My Mother’s Gun 2015

Lebanon is a devastated country still haunted by its fragile security. These families found a safe refuge in owning weapons to mute their anxieties. Almost every family keeps a gun at home with no legal repercussions over gun ownership. What started as a safety measure extended to a debatable cultural heritage? Mothers in these tormented families have been kept to their fates most of the civil war, terrified by the idea of losing their sons or their husbands, sitting in their own bubble reminiscing about a past that most of the time still feels like present and terrorizes their dreams of the future; these mothers are still haunted while remembering, they’ve kept their guns because they no longer believe that tomorrow will bring a better or maybe different day. For them yesterday is a repetitive deafening memory.

Vulnerable Visits 2016

In Hamlet’s “To be or not to be” speech, Shakespeare compared death to sleeping and the possibility of an afterlife to the dream; the dream that would finally give Hamlet peace and refuge from his troubles in the living world.
Each of the men I found sleeping in the small spaces lined up in one of Dawra’s small alleys represented one of the many new living examples of a Hamlet, a Hamlet who wishes to find a dream every time he goes to sleep, a Hamlet who has endured so much during his lifetime, in the current cruel low class classified world that he lives in, a Hamlet who can only be true, safe and at ease when he goes to sleep.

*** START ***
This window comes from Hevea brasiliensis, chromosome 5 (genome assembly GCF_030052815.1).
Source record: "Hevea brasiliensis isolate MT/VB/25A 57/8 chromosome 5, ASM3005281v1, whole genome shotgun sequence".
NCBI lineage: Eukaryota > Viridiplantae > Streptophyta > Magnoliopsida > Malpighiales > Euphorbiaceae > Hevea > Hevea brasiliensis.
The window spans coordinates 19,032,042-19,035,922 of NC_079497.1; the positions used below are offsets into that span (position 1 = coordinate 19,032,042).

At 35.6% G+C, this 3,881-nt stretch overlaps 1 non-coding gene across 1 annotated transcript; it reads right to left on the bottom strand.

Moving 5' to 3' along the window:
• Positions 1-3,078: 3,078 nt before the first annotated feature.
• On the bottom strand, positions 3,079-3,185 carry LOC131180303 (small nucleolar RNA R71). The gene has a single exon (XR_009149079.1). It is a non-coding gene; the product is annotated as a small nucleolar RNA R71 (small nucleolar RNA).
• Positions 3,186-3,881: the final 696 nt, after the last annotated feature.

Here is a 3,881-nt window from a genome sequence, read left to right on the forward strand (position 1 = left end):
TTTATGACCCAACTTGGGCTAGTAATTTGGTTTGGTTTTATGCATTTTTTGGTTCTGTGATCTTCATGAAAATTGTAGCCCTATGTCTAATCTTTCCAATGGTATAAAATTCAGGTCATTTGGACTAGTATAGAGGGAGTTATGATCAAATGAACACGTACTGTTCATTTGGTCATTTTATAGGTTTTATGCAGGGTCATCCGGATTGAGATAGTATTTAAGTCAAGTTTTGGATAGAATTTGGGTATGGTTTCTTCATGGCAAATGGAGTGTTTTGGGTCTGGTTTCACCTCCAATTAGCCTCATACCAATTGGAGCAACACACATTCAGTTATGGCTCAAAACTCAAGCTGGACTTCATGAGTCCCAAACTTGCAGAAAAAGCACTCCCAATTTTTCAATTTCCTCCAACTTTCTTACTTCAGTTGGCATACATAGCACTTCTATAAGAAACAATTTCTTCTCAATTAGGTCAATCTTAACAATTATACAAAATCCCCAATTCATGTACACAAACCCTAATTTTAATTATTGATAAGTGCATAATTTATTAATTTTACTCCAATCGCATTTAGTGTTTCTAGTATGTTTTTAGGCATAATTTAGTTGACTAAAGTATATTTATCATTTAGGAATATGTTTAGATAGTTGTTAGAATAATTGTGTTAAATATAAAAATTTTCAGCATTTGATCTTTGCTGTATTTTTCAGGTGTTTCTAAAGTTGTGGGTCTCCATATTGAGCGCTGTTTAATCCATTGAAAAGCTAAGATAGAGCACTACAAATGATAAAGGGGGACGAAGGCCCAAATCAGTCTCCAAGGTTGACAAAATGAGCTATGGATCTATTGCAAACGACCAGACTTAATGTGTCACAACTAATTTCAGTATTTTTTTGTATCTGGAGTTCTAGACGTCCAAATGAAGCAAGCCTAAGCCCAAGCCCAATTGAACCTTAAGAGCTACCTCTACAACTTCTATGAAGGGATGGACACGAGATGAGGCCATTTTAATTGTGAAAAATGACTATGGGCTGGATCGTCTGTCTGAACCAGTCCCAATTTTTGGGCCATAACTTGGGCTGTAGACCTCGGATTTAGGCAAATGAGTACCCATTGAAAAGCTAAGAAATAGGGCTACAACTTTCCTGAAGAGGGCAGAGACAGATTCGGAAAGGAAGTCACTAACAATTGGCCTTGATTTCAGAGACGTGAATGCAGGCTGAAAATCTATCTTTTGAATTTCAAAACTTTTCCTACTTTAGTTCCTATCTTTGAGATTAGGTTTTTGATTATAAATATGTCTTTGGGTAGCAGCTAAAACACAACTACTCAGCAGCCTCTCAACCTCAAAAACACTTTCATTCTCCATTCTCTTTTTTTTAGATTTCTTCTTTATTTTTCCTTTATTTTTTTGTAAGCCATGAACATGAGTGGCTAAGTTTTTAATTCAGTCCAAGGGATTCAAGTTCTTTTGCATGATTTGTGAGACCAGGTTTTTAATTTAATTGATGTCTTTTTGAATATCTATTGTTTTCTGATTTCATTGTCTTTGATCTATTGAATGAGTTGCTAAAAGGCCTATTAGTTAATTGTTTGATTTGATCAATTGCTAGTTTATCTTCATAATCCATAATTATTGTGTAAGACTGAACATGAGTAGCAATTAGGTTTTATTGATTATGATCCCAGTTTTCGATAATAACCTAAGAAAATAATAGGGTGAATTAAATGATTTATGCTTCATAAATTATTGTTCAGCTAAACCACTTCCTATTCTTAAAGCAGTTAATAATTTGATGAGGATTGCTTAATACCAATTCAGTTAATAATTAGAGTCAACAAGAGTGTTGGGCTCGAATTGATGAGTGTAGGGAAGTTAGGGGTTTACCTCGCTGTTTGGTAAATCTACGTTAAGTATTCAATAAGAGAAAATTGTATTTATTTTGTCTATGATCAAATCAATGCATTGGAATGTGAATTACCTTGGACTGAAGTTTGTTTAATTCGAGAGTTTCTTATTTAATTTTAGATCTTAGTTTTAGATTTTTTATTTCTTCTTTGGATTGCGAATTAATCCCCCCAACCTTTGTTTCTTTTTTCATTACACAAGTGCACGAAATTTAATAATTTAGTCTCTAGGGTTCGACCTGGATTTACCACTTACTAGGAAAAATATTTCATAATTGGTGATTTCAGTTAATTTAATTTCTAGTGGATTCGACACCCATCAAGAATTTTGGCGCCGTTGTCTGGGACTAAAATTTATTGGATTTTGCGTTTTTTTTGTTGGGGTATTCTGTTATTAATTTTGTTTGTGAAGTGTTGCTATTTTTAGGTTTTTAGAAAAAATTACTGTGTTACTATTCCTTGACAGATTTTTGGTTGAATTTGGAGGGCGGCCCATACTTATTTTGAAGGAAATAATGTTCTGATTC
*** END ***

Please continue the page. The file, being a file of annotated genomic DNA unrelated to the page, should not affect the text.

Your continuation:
Inside each of those intimate spaces that these people take as their home and shelter; I experienced the feeling of both the comfort and safety that these men enjoy when their bodies surrender to fatigue.

Beyond Sacrifice 2017

I was often compared to my aunt Samia when I was growing up, with various family members telling me something along the lines of, “your heart is too sweet Carmen, like your aunt. Be careful.”
Samia was born and raised in Lebanon. Like many other Lebanese of her generation, she survived a civil war that had an indelible impact on family structures, especially the evolving role of women.
Many of these women now live to tell the stories of what became their routines of aloneness. Decisions were made for them; they were compelled to live lives beyond sacrifice, eventually leading to profound loneliness. This series consists of staged “tableau-vivant” images, compositions in which these women are photographed in a parallel dimension: one in which the routine steps into their beds – the place where, most attest, they feel the loneliest.

Note: The text above was written by the Artist. No modification was made by COCA.

Carmen Yahchouchi


Born in Bamako, Mali 1993, I have been in love in photography for as long as I can remember.Sensitive by nature, emotional and passionate about storytelling, I try to venture into the intimate spaces of human experience, propelling the spectator into the unique universe of each of my subjects.In September 2015, I won the fifth edition of the Byblos Bank Award. Exhibited for Raw Talents held at Beirut’s Art Factum gallery. 2016 at Byblos Bank Headquarters. Amman Image Festival in Jordan. “New World/Nouveau Monde” exhibition. Workshop with The Arab Documentary Photography Program (ADPP) Exhibited during the 32nd Salon d’Automne at the Sursock Museum. Remomero: an Italian Gallery. Blink and the New York Times Portfolio Review. The Chania Photo Festival in 2017. The 10th edition of the Estação Imagem Award in Coimbra, Portugal. Les Rencontres Photographique De Rabat 2019 and the Photography International festival called Phot’Aix in France that invites Lebanon for the 19th edition.

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